Wax?  Why wax?

You see, oxygen is a chain stopper for the polymerization reaction  that turns liquid polyester resin into solid polyester resin.  That means that the surface of a gelcoat application will not cure where it is exposed to air.  When you are making a boat in a female mold, this is a good thing, insuring that the next layer to be applied will bond chemically with the uncured surface of the gelcoat.  When patching this can be handy too, especially since gelcoat shrinks some while curing, and thus will likely require more than one application to a given patch.

But eventually, you will want the final layer to cure.  That's where the wax comes in.  If the gelcoat has wax mixed into it, the wax migrates to the surface as the cure progresses, sealing off the surface from the air and making a complete cure.  This is what you would want if, for example, you were spraying gelcoat onto a finished lamination on a male mold.  Or if you were willing to scrupulously dewax the surface before applying another layer of gelcoat.

I chose to have the wax left out.  And I bought a small bottle of PVA (polyvinyl alcohol).  This is a water soluble plastic that can be painted over the final layer of gelcoat to exclude air from the surface.  A simple water rinse removes it.

I will post some before/after pictures later... after the weather gets nice enough to spend time out on deck in the sun.


Monday, April 6, 2015

When Stainless Isn't

That's our right-hand sink drain. The side of the sink that the tell-tale for the refrigeration pump discharges into, discharges salt water into that is.  And that is not just staining...  it is rust.

Simplistically, stainless steel is an alloy of iron, chromium, nickel and carbon.  There are over 150 alloys called "stainless steel", each optimized for a particular set of properties.  The alloys typically found on a boat are SAE 304 (AKA "18-8", 18-20% chromium and 8-10.5% nickel), and 316 (AKA "surgical stainless", 16-18% chromium, 10-14% nickel and 2-3% molybdenum).  Between these two, 304 is the stronger and 316 is the more corrosion resistant.

But when you are buying plumbing fittings, you are not typically provided any choice of alloy (or even, usually, an alloy description).  The single exception to this is the sink, where sometimes an alloy description may be given.  All stainless alloys are somewhat attracted to a magnet, but 316 is attracted a lot less than 304.  But you would really have to have samples of both to be able to make a valid comparison.  To confuse matters more, the amount of cold work that the piece of metal has received will affect its magnetic properties - a lot.  And finally, we don't have any loose magnets aboard Eolian, for obvious reasons, so magnetic testing of the new drain fittings is not going to happen. 

It is clear that whatever the alloys of the sink and the drain fittings, the drain fittings have the least corrosion resistance.  Still, I installed those drain fittings over 15 years ago, when I replaced the original severely corroded chrome-plated brass ones.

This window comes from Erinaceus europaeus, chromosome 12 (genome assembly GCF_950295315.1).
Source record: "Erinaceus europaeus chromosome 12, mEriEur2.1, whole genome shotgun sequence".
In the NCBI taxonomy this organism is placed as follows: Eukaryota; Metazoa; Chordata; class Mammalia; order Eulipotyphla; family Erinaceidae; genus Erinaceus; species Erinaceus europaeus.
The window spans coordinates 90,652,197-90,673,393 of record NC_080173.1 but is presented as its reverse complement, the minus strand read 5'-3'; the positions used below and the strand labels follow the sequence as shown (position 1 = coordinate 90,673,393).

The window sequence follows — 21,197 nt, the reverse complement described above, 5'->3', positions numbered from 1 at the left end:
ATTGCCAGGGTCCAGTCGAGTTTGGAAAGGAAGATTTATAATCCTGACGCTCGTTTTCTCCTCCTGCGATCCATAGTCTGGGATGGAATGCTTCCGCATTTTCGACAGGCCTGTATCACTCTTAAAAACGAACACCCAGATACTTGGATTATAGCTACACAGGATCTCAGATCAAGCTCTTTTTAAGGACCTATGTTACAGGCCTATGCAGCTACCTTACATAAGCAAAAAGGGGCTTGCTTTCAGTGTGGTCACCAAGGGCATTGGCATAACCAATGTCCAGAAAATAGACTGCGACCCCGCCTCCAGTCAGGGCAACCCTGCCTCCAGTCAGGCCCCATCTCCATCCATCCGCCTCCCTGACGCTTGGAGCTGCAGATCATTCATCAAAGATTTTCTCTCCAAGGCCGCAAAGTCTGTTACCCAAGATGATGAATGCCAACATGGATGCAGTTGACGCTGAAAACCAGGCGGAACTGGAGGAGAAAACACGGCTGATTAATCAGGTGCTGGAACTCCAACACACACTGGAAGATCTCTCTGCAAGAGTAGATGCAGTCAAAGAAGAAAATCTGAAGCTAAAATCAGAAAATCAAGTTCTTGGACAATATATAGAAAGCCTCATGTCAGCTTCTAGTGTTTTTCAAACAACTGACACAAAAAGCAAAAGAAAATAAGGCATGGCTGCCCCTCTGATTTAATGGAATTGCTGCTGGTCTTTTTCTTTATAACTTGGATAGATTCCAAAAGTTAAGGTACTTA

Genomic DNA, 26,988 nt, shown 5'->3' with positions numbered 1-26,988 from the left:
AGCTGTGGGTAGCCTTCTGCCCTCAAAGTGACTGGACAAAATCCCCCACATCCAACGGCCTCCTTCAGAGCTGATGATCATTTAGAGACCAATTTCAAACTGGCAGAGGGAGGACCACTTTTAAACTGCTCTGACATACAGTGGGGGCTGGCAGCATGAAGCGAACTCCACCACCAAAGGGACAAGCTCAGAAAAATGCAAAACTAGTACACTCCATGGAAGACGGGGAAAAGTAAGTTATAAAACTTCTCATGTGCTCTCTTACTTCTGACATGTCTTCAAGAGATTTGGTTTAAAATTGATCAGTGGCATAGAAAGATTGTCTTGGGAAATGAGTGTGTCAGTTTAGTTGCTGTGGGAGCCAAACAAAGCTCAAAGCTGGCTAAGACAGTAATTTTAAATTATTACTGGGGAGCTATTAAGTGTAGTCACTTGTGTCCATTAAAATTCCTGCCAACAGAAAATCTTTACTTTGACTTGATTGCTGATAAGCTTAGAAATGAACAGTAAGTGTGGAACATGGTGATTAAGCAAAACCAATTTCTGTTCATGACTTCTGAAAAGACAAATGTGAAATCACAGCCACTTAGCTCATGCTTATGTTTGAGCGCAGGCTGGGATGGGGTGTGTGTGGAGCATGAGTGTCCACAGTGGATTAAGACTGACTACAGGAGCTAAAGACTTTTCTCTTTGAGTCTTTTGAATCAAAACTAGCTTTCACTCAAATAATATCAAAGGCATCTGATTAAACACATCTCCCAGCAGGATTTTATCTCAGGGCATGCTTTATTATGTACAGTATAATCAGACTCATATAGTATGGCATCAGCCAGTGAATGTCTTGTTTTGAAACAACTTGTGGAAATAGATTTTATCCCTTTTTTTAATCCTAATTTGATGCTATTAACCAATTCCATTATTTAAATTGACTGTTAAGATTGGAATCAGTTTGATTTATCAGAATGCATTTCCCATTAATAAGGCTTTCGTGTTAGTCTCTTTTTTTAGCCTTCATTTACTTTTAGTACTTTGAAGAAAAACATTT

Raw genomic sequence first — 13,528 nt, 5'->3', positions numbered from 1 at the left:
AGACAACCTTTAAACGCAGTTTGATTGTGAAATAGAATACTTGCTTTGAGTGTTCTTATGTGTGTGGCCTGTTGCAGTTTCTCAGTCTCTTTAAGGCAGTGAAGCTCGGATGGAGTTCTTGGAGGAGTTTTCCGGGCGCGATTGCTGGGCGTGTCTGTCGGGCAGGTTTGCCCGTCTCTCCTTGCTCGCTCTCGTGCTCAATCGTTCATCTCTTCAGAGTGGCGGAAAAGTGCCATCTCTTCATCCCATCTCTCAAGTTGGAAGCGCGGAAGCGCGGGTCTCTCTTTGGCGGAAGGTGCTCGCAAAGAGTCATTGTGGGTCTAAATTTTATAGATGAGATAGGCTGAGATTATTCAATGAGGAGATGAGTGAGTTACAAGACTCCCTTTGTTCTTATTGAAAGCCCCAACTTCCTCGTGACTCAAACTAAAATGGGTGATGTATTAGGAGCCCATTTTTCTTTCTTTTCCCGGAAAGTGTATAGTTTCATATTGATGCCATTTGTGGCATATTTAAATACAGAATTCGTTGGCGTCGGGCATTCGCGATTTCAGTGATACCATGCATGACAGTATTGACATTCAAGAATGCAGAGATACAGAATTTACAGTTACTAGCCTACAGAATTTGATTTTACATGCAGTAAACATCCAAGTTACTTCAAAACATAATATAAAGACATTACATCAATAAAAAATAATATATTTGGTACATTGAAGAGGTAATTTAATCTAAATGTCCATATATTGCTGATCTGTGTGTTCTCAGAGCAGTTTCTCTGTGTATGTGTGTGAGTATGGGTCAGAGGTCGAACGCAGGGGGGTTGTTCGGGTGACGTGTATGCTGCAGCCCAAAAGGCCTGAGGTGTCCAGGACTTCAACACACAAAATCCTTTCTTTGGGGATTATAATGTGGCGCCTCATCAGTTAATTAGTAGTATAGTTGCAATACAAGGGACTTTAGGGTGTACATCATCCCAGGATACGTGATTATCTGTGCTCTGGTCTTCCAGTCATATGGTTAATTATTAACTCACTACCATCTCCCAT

So I guess I am good for another 15 years now.

I hope.


Monday, March 30, 2015

How much is it?

I just did a post which talked about establishing what the right amount of glycol in a holding plate solution was.  Well, OK, now that we know what we want to have in there, how do we determine what we actually have?  I suppose one possibility would be to simply empty the holding plate and refill it with a solution of known concentration, one that we just made up by careful measuring.  Yeah, that would work.

But what if we just want to add a little water or glycol to what we already have?  For that we would need to be able to measure the concentration in the solution. 

Hand-held refractometer
This is the tool for that:  It is a refractometer - it measures the refractive index of a liquid.

What is that?

All transparent substances slow the passage of light thru them somewhat - some more than others.  The refractive index is the ratio of the speed of light in a vacuum compared to the speed of light in the transparent substance.  So, if I tell you that the refractive index of a particular glass is 1.33, that means that, yes, light travels thru that glass only 3/4 as fast as in a vacuum.  You have witnessed refractive index differences when you, for example, mixed water and vodka, or dove in a place where fresh water and salt water are mixing (at Shilshole, for example).

But for our purposes, it is enough to know that the refractive index of a water/propylene glycol mixture changes in a predictable way with the concentration of glycol.  We don't even have to know the details of that change because the manufacturer has taken that into account in the preparation of the scale inside the instrument. 

All that remains is for us to obtain a drop or two of the solution and put it onto the prism covered by the clear plastic flap, and look thru the lens at the other end of the instrument, for a view like this:

Approximately 33% propylene glycol shown
But there is a catch (isn't there always?).  Before I sample the holding tank solution, I have to completely defrost the freezer.  If I don't, some unknown quantity of the water in the system will be frozen out, which would skew the results in the direction of increasing concentration.  So the refractometer stands ready for duty, waiting for a freezer defrost event.

Who knows when that will be?